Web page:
There are lots of ways to make a fake news story appear legitimate, but some users have found it easier to create fake Facebook profiles and posts than others.
The problem is, these sites often don’t show a clear distinction between fake and legitimate content, and users have been sharing their own stories and photos to make them seem authentic.
Some fake Facebook accounts can even appear to belong to real people, according to a new report by the nonprofit group Project Veritas.
Some of these fake Facebook pages can even contain fake accounts.
The group said the trend is growing in popularity because of the spread of fake news on social media, and the “social contagion” of fake content.
One user wrote that he was trying to make the fake Facebook account of his mother look authentic by posting a photo of her wearing a hijab and using a fake Twitter handle, @KhalifaBabila.
He then used the handle @KharifAbuAnsari, which is not the real name of his father.
This fake account was created on April 30, the day after the Boston Marathon bombing.
“I’m going to share this photo of my mother and I have my family to thank for me,” the user wrote.
“This is a photo that has brought us together.”
Another user who shared the photo said that the photo was meant to show the photo of his grandmother and that the mother had just passed away.
“As a result of this photo I was asked to become the ‘Mum’ and ‘Grandma’ of this account,” he wrote.
Another user claimed that his father was an “accused” of the Boston bombings, and that his mother had been an eyewitness.
He said his father had been arrested after a shootout and was still being held.
“He is an accused terrorist,” he said.
“And he has not been arrested.”
Project Vertex said the same story appeared in an Instagram post, with the name “Hannah” in the caption.
Hannah is the name of Hannah Johnson, who was killed in the Boston bombing.
The Instagram post has since been deleted.
The Project Verita report also found that fake Facebook posts from people with fake names are gaining traction.
A user named @TanyaDana said that she had set up a fake account in order to post a photo to Instagram.
She then posted it to Instagram in a photo she said was of her and a friend.
“People were seeing this and sharing it,” she said.
“@TanyaDaana was creating a fake Facebook profile to make it seem like a real person,” said the Project Verity report.
“But this was a fake profile.
It was only a photo.”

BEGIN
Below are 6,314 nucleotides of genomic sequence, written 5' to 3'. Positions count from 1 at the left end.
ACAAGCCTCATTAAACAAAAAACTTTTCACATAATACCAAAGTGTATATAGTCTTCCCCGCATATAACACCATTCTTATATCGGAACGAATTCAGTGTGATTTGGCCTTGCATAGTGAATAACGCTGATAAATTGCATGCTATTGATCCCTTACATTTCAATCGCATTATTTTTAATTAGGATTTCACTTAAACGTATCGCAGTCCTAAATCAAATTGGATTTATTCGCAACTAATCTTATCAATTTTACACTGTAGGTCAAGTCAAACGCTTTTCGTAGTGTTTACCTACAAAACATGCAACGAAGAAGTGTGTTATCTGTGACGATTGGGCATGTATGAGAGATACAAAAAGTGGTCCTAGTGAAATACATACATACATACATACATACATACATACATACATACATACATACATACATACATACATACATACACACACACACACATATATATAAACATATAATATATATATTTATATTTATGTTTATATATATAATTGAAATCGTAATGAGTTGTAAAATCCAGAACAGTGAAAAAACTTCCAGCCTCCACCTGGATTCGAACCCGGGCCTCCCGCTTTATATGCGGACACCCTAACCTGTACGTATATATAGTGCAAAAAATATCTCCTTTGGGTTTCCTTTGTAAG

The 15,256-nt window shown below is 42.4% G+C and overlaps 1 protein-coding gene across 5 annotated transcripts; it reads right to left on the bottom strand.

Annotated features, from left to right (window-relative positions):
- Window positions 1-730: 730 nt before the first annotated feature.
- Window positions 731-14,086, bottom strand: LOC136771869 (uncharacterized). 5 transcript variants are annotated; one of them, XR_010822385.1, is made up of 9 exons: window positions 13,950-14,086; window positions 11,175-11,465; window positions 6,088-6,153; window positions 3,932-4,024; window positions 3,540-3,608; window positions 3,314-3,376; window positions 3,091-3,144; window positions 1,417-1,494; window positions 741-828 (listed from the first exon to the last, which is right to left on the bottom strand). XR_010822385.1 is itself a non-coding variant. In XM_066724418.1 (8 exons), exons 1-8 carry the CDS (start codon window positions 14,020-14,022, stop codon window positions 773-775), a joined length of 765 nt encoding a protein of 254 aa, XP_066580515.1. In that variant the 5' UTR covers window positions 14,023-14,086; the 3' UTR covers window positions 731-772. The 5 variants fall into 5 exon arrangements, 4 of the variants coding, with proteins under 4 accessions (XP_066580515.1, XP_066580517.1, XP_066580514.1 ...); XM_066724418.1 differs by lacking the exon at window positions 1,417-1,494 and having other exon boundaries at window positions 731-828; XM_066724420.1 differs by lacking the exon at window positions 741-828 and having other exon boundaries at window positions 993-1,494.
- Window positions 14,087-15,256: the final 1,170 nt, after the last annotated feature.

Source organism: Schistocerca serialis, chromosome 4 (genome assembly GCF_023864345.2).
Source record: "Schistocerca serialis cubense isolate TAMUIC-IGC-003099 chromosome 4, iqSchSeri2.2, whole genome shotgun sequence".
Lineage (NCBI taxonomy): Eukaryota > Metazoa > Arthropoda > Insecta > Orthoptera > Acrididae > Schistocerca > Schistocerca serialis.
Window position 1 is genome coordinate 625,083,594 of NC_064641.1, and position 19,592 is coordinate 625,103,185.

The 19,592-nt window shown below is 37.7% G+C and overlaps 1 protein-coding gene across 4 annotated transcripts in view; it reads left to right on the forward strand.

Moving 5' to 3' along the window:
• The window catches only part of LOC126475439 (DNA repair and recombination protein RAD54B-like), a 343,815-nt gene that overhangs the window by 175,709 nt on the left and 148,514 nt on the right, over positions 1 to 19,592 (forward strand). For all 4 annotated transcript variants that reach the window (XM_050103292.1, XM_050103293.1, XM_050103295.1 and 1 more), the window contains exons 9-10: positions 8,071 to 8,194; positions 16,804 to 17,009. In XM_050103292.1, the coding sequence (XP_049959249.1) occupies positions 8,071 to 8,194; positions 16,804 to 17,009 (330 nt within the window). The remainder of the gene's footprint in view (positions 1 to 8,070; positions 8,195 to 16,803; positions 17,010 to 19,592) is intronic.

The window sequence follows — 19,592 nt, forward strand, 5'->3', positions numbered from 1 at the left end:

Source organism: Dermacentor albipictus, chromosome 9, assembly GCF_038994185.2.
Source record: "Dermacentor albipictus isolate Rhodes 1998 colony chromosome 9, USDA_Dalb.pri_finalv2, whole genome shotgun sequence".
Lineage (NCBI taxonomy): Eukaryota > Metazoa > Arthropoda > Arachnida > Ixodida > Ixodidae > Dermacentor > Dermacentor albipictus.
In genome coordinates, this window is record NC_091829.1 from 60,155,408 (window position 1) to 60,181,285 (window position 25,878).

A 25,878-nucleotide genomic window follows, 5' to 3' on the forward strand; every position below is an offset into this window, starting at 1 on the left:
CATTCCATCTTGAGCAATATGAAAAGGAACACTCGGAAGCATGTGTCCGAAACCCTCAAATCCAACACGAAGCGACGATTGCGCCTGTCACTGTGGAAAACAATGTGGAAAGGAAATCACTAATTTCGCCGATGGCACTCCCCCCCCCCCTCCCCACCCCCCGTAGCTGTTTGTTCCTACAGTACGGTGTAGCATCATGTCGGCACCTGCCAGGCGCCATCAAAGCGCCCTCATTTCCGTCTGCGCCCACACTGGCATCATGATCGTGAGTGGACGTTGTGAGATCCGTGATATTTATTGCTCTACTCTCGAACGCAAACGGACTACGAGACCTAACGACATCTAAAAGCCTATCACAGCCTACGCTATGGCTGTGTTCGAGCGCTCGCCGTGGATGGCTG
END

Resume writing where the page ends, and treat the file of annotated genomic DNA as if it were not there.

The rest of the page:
A user by the name @MollyDale posted a photo in which she said she was “pushing my limits” to create a Facebook profile.
Molly Dale is a 23-year-old professional athlete from New York City who competes in the CrossFit Games.
The photo is a fake, and it shows her wearing what looks like a sweatshirt and an orange cap.
“A photo posted by Molly Dale (@mollydale_nyc) on Apr 26, 2018 at 8:58am PDT “It is my personal account and my real name,” she wrote.
I was told I was a fraud,” she told Project Veracity. “
My name is Molly.
I was told I was a fraud,” she told Project Veracity.
Project Veridad said that Molly Dale used the photo to create an account called “molly” that was later removed.
“It’s hard to say whether this is a genuine account or an online prank,” Project Verida said in a statement.
“If Molly had set her fake profile to be public, it’s possible she would have used the same photos and fake profile for multiple people to create the fake profile.”
Molly Dale, who also goes by Molly M. “Buck,” also told Project VERITY that she set up the account in hopes of making a Facebook friend.
Molly’s account has since disappeared.
“When I posted my photo I thought I was making a good post about CrossFit,” she claimed.
“So I created my fake Facebook page.
It has been empty for months now.”
Molly’s profile has since changed to the name Molly Cole.
She told ProjectVeritas that she uses an online photo editing program to remove fake photos.
Molly Cole was a member of the New York Knicks and New York Giants teams from 2008 to 2017.
She won a league MVP award in 2015 and was named a finalist for the 2017 NBA MVP award.
Molly said she is also a member the National Basketball Association’s Women’s Basketball Team and a member “of the United States Olympic Committee.”
The team has yet to comment on Molly’s claim.